British Unions in Decline: An Examination of the 1980s Fall in Trade Union Recognition
The authors analyze establishment-level data from the three Workplace Industrial Relations Surveys of 1980, 1984 and 1990 to document and explain the sharp decline in unionization that occurred in Britain over the 1980s. Between 1980 and 1990 the proportion of British establishments which recognised manual or non-manual trade unions for collective bargaining over pay and conditions fell by almost 20 percent (from 0.67 to 0.54). The evidence reported demonstrates the importance of the interaction between the labour market, the product market, employer behaviour and the legislative framework in determining union recognition status in new establishments. The sharp fall in trade union recognition appears to be largely driven by a failure to achieve recognition status in establishments set up in the 1980s. These results, when taken in conjunction with recent changes in the nature of employment in the British labour market, seem to paint a bleak picture for unions and there appears to be no reason why the decline in union activity should not continue into the 1990s.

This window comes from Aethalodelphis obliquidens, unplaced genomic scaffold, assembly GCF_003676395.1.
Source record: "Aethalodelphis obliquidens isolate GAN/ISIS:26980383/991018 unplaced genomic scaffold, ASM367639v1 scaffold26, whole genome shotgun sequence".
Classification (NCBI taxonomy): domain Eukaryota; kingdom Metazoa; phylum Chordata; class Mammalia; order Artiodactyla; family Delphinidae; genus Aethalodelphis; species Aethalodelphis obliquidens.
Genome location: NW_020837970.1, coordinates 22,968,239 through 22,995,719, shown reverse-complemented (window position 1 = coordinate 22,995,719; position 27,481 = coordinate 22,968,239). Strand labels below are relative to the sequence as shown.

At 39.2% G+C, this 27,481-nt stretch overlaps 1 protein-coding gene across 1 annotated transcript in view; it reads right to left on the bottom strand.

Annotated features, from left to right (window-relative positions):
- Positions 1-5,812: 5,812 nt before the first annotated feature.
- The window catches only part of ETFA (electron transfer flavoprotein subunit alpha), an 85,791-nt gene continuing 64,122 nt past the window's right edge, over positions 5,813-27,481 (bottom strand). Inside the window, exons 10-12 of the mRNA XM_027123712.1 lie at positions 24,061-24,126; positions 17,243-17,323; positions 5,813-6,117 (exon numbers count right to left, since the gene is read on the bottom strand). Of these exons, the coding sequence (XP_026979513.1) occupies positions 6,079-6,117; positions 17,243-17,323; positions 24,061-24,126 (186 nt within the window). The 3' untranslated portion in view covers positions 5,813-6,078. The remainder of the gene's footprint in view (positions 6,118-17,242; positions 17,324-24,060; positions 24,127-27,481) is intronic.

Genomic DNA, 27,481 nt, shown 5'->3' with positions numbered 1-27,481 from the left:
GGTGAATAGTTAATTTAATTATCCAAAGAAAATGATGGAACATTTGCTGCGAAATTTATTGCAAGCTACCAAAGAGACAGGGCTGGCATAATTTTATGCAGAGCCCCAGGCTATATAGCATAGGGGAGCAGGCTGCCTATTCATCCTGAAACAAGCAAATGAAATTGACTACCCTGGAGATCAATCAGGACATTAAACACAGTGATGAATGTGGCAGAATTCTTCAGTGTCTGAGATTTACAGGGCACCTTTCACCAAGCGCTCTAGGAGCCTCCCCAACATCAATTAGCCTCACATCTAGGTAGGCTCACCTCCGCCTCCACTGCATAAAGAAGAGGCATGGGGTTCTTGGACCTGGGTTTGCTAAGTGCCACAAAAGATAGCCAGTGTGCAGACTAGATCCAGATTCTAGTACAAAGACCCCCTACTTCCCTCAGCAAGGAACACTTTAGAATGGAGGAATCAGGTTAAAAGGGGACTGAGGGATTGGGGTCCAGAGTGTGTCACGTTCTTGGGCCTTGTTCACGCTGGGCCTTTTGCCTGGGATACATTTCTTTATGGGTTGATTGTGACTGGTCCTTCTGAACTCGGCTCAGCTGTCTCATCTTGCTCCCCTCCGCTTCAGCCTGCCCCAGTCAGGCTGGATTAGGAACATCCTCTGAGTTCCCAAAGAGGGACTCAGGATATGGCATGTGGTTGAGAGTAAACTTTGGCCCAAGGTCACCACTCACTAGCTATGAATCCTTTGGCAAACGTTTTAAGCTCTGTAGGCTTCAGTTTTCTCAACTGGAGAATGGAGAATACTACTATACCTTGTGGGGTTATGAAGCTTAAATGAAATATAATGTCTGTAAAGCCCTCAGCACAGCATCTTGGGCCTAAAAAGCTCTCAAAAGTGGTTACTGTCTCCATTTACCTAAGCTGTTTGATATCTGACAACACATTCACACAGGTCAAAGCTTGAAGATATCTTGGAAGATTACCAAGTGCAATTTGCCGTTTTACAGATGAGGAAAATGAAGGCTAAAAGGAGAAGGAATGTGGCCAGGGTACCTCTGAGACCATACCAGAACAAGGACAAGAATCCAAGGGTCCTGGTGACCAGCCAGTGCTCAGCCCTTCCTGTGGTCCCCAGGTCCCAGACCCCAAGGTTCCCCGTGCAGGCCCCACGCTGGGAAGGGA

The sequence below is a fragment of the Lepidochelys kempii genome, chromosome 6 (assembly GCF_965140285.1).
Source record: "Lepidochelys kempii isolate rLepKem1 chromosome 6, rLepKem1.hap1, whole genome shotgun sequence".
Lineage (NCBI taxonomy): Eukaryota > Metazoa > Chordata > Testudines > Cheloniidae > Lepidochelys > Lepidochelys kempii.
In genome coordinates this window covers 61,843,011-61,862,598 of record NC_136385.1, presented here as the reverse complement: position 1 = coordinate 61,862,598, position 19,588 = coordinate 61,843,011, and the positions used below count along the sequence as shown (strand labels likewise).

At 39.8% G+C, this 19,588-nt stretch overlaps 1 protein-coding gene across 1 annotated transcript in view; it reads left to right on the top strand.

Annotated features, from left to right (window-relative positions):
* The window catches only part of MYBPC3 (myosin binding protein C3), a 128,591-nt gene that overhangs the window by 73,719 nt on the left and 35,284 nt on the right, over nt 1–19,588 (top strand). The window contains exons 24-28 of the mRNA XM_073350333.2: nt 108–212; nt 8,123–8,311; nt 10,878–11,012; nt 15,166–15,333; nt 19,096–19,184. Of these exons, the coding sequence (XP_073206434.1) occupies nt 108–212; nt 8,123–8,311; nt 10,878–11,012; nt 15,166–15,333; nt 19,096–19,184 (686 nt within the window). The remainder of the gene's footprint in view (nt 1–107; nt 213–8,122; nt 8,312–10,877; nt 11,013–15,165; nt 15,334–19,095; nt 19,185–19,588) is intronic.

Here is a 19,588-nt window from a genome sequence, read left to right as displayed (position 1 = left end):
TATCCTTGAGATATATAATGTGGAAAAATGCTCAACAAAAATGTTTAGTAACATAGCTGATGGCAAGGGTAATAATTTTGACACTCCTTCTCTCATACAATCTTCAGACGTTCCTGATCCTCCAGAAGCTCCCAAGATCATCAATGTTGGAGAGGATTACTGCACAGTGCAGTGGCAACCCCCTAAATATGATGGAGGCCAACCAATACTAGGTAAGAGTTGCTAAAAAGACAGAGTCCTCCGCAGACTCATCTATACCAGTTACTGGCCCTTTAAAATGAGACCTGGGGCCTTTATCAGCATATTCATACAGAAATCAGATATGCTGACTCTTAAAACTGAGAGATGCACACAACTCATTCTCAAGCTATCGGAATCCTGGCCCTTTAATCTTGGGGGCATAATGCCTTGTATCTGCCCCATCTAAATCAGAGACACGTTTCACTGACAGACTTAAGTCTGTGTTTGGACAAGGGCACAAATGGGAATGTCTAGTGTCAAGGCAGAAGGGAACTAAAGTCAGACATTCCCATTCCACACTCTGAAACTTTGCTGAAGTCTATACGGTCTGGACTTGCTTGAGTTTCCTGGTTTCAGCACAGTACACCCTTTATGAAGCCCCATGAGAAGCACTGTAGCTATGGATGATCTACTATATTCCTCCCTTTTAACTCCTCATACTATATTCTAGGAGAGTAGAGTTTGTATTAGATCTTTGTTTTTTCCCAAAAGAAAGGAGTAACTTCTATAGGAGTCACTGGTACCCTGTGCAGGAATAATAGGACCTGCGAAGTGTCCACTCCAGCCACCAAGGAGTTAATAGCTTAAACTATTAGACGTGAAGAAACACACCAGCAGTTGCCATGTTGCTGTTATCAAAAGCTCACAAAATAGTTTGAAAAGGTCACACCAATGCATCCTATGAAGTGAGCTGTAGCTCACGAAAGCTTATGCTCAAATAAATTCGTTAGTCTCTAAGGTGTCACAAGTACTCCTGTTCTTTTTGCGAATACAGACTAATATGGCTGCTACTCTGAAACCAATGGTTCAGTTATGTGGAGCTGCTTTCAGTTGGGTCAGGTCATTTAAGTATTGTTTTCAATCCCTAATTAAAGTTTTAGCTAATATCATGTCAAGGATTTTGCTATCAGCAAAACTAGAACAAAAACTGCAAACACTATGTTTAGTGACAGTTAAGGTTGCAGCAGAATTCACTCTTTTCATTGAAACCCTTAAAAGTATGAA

|Date of creation:||May 1994|
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|Publication status:||Published as "British Unions in Decline: Determinants of the 1980's Fallin Union Recognition", Industrial and Labor Relations Review, Vol. 48, no. 3 (1995): 403-419. Published as "What Has Happened to Union Recognition in Britain?",|
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